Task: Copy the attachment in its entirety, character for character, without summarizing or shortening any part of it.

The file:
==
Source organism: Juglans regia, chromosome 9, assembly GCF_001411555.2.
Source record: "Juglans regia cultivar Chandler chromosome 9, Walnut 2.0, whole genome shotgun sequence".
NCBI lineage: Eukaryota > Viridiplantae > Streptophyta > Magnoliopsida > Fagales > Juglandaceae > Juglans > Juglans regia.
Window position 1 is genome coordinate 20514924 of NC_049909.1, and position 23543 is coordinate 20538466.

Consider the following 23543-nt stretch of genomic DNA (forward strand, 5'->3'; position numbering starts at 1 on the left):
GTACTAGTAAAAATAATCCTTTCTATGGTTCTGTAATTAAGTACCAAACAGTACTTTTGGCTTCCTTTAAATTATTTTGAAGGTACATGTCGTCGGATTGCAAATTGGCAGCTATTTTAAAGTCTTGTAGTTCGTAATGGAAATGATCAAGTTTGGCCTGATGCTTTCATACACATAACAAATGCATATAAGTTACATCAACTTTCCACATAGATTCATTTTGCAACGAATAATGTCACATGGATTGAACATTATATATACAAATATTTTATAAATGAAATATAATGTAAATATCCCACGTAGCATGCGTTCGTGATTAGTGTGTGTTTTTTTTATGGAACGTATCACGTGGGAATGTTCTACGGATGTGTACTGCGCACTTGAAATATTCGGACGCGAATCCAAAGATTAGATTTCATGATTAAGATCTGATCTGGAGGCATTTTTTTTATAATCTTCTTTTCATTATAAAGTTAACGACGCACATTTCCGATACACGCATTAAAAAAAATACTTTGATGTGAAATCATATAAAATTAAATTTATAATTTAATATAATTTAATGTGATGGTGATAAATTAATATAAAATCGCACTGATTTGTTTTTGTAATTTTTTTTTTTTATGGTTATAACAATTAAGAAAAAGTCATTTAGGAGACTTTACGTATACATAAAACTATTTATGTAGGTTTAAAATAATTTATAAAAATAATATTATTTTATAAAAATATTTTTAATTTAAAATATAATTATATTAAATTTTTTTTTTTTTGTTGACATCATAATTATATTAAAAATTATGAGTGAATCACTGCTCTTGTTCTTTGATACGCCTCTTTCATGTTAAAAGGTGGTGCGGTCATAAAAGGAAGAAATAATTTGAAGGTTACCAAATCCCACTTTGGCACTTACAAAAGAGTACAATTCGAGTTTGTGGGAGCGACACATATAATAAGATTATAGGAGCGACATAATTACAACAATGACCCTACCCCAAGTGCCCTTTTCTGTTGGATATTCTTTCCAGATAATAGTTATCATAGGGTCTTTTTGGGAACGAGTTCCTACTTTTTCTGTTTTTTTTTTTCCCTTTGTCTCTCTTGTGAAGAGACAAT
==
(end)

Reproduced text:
Source organism: Juglans regia, chromosome 9, assembly GCF_001411555.2.
Source record: "Juglans regia cultivar Chandler chromosome 9, Walnut 2.0, whole genome shotgun sequence".
NCBI lineage: Eukaryota > Viridiplantae > Streptophyta > Magnoliopsida > Fagales > Juglandaceae > Juglans > Juglans regia.
Window position 1 is genome coordinate 20514924 of NC_049909.1, and position 23543 is coordinate 20538466.

Consider the following 23543-nt stretch of genomic DNA (forward strand, 5'->3'; position numbering starts at 1 on the left):
GTACTAGTAAAAATAATCCTTTCTATGGTTCTGTAATTAAGTACCAAACAGTACTTTTGGCTTCCTTTAAATTATTTTGAAGGTACATGTCGTCGGATTGCAAATTGGCAGCTATTTTAAAGTCTTGTAGTTCGTAATGGAAATGATCAAGTTTGGCCTGATGCTTTCATACACATAACAAATGCATATAAGTTACATCAACTTTCCACATAGATTCATTTTGCAACGAATAATGTCACATGGATTGAACATTATATATACAAATATTTTATAAATGAAATATAATGTAAATATCCCACGTAGCATGCGTTCGTGATTAGTGTGTGTTTTTTTTATGGAACGTATCACGTGGGAATGTTCTACGGATGTGTACTGCGCACTTGAAATATTCGGACGCGAATCCAAAGATTAGATTTCATGATTAAGATCTGATCTGGAGGCATTTTTTTTATAATCTTCTTTTCATTATAAAGTTAACGACGCACATTTCCGATACACGCATTAAAAAAAATACTTTGATGTGAAATCATATAAAATTAAATTTATAATTTAATATAATTTAATGTGATGGTGATAAATTAATATAAAATCGCACTGATTTGTTTTTGTAATTTTTTTTTTTTATGGTTATAACAATTAAGAAAAAGTCATTTAGGAGACTTTACGTATACATAAAACTATTTATGTAGGTTTAAAATAATTTATAAAAATAATATTATTTTATAAAAATATTTTTAATTTAAAATATAATTATATTAAATTTTTTTTTTTTTGTTGACATCATAATTATATTAAAAATTATGAGTGAATCACTGCTCTTGTTCTTTGATACGCCTCTTTCATGTTAAAAGGTGGTGCGGTCATAAAAGGAAGAAATAATTTGAAGGTTACCAAATCCCACTTTGGCACTTACAAAAGAGTACAATTCGAGTTTGTGGGAGCGACACATATAATAAGATTATAGGAGCGACATAATTACAACAATGACCCTACCCCAAGTGCCCTTTTCTGTTGGATATTCTTTCCAGATAATAGTTATCATAGGGTCTTTTTGGGAACGAGTTCCTACTTTTTCTGTTTTTTTTTTTCCCTTTGTCTCTCTTGTGAAGAGACAAT